Flowfield of a Three-Dimensional Swept-Shock Boundary Layer Interaction at Mach 2

An experimental study is conducted on the interaction of a swept-shock wave with a turbulent boundary layer. The shock wave is generated by a sharp un-swept fin in a Mach 2 flow, where the strength of the interaction is varied from weak to moderate by changing the fin angle of attack fro...

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Bibliographic Details
Other Authors: Arora, Nishul (author)
Format: Others
Published: Florida State University
Online Access:http://purl.flvc.org/fsu/fd/2018_Fall_Arora_fsu_0071E_14877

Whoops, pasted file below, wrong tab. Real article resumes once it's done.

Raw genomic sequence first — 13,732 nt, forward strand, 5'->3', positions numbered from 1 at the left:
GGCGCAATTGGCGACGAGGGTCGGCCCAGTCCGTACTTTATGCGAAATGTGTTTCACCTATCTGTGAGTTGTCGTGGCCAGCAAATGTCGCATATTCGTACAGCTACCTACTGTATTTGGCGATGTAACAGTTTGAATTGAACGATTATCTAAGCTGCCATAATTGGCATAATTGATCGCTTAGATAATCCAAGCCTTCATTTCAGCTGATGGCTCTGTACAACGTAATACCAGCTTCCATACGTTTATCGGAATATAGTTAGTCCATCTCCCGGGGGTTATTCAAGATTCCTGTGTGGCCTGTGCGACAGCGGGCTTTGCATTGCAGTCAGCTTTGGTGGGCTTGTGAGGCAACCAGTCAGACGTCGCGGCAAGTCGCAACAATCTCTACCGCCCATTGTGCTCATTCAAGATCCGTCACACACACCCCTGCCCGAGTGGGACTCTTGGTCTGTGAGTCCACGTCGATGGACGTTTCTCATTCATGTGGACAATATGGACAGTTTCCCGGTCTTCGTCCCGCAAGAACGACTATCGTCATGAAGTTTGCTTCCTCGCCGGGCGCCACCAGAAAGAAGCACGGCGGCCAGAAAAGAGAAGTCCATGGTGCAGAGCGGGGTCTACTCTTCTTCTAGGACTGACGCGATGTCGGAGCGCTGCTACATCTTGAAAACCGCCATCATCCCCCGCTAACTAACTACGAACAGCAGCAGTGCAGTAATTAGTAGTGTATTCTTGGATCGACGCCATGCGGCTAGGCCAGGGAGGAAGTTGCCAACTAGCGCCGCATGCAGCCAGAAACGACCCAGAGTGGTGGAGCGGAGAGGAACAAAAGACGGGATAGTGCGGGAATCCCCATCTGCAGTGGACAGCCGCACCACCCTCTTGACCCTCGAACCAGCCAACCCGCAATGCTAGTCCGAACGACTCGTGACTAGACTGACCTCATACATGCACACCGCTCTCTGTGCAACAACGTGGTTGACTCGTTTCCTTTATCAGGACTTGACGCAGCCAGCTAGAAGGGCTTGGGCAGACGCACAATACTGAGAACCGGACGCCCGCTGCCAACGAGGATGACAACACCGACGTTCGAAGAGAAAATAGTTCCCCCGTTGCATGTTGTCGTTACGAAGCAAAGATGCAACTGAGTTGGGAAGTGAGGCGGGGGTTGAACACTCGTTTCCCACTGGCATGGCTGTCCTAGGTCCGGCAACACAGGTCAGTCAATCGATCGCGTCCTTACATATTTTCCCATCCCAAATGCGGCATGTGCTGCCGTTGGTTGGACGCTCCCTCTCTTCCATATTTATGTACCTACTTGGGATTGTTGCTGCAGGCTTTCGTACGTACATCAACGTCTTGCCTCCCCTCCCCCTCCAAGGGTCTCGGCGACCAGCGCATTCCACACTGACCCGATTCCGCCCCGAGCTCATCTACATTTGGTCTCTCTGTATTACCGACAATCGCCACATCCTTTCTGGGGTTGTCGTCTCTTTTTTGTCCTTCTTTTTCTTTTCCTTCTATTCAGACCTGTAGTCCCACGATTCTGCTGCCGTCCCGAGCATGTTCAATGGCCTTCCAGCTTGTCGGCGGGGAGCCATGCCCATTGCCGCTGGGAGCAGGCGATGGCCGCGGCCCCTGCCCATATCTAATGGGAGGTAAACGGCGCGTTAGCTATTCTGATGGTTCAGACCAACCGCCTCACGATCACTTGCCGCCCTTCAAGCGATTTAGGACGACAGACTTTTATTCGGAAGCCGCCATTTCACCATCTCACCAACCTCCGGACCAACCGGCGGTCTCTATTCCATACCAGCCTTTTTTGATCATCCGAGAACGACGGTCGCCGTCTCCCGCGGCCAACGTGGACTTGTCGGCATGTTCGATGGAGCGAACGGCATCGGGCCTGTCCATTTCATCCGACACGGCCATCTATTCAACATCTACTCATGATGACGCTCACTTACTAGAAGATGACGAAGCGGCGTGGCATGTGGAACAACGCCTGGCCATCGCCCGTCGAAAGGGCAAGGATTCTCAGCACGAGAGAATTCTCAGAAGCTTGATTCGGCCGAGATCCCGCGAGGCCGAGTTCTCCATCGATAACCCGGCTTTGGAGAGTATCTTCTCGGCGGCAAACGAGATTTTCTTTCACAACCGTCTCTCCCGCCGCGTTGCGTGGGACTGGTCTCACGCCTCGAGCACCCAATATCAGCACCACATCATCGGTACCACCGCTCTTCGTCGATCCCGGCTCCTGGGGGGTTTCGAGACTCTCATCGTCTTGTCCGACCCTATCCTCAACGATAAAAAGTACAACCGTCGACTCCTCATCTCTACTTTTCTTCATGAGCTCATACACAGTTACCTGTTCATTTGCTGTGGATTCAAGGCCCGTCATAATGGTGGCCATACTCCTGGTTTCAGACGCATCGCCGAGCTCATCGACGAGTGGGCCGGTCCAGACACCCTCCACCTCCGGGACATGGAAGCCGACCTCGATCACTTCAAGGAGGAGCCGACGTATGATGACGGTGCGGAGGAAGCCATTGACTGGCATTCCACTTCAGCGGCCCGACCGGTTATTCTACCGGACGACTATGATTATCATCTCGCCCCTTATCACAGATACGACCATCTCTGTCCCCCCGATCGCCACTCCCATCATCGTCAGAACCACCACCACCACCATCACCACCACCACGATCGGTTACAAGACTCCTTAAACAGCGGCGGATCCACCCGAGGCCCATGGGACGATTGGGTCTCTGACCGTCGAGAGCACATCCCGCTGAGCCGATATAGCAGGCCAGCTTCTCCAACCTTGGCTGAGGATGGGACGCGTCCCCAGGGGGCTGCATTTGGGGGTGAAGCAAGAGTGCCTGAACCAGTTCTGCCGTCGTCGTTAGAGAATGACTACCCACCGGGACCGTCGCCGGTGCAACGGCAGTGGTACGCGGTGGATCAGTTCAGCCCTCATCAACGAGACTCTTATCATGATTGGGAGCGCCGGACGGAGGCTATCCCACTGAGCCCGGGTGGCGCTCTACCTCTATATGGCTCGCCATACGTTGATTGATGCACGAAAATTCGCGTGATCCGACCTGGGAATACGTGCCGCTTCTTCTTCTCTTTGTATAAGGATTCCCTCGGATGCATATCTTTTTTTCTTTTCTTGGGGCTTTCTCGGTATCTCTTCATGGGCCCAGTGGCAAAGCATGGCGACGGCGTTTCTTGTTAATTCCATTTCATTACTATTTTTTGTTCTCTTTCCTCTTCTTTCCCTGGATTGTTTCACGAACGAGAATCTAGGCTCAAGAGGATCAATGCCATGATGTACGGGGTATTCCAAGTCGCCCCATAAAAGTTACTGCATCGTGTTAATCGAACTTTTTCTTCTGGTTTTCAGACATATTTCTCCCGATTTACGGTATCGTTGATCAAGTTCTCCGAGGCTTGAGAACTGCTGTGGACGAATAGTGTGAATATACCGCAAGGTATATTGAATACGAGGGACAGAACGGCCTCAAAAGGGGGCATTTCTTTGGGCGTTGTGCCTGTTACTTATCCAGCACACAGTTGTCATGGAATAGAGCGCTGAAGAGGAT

Summary:An experimental study is conducted on the interaction of a swept-shock wave with a turbulent boundary layer. The shock wave is generated by a sharp un-swept fin in a Mach 2 flow, where the strength of the interaction is varied from weak to moderate by changing the fin angle of attack from 10° to 15°, which corresponds to a normal Mach number of 1.3 and 1.4, respectively. Surface oil-flow visualization is used to study the mean characteristics of the interaction where surface features such as the upstream influence and separation line are identified. By taking advantage of the quasi-conical symmetry of the flowfield, two- and three-component velocity field measurements are acquired in the conical reference frame for the interaction of moderate interaction strength (Mn ~ 1.4) at two locations from the fin apex. Flowfield features such as the λ-shock structure, slip line, and the separation bubble with the reverse flow are clearly visible in the in-plane velocity fields. These results are also examined in the spherical coordinate frame, and good agreement in the spatial location of the critical features is found, providing direct quantitative, experimental evidence of quasi-conical symmetry of this flowfield above the surface. An examination of the velocity field downstream of the rear-foot of the λ-shock shows a region - a 'streamtube,' bounded on one side by the slip line emanating from the triple point - where the flow accelerates to transonic and supersonic speeds. This flow eventually turns towards and impinges upon the flat plate, a phenomenon referred to as an 'impinging jet' in literature and is believed to be the principal cause of the high mean, and unsteady pressures, very high heating and skin friction coefficients near impingement. The out-of-plane velocity fields unveiled the presence of a significant radially outward velocity component distinctly showing the presence of an 'open' separation bubble with a flattened conical vortex, a typical characteristic of a 3-D SBLI flowfield. The interaction dynamics are explored through unsteady surface pressure measurements at strategic locations. The highest unsteadiness is observed near the intermittent separation and underneath the open separation bubble. Further insights into the interaction dynamics is sought by examining the contributions to unsteady pressures in three spectral regimes - low-frequency (Stδ < 0.01), mid-frequency (0.01 < Stδ < 0.2) and high-frequency (Stδ > 0.2) to separate the contributions of each band to the total pressure fluctuations. Mid-frequency fluctuations dominate the current 3-D interaction flowfield, in contrast to 2-D SBLI where low-frequency disturbances are shown to be prominent. The spectral behavior shows no discrete peaks. However, relatively high coherence is observed between the intermittent separation region and underneath the separation bubble at Stδ ~ 0.013. It is plausible that the separation and rear shock are undergoing a low-frequency correlated motion, but the energy in this low-frequency periodic motion is found to be much lower than the mid-frequency unsteadiness that dominates this flowfield. Finally, the interaction is visualized using high-frame-rate conical shadowgraphy (24000 fps), where a shock detection scheme is utilized to identify the primary shock features from the instantaneous conical shadowgraphy images. The PDFs of their mean-subtracted spatial locations revealed that the separation shock undergoes the highest range of motion compared to other two shock features. It is inferred that the smaller extent of the λ-shock is more probable, which is further confirmed by the conditional sampling of the separation and rear shock slope based on the upstream or downstream movement of the separation shock. The response of this interaction to unsteady REM perturbations is also studied using three-component velocity and z-vorticity fields. Various REM configurations are tested (A1, A2, and A123) and it is distinctly seen that the A123 actuation most affected the flowfield. From the out-of-plane velocity fields, a significant impact of the REM induced CVPs on the flowfield inside the separation bubble is observed, whereas the inviscid region appears to remain unaltered. A general trend of increase in near-wall vorticity when compared to the baseline case, upstream of the intermittent separation is seen from the z-vorticity fields. Finally, the path of these induced CVPs in this highly 3-D flowfield became evident when these vorticity fields are visualized in conjunction with the surface flow maps from our earlier work. === A Dissertation submitted to the Department of Mechanical Engineering in partial fulfillment of the requirements for the degree of Doctor of Philosophy. === Fall Semester 2018. === November 2, 2018. === 3-D SBLI, SBLI, Separated Flows, Sharp fin-generated Interactions, Shock Boundary Layer Interactions, Shock Wave Boundary Layer Interactions === Includes bibliographical references. === Farrukh S. Alvi, Professor Directing Dissertation; Okenwa Okoli, University Representative; Rajan Kumar, Committee Member; Emmanuel G. Collins, Committee Member.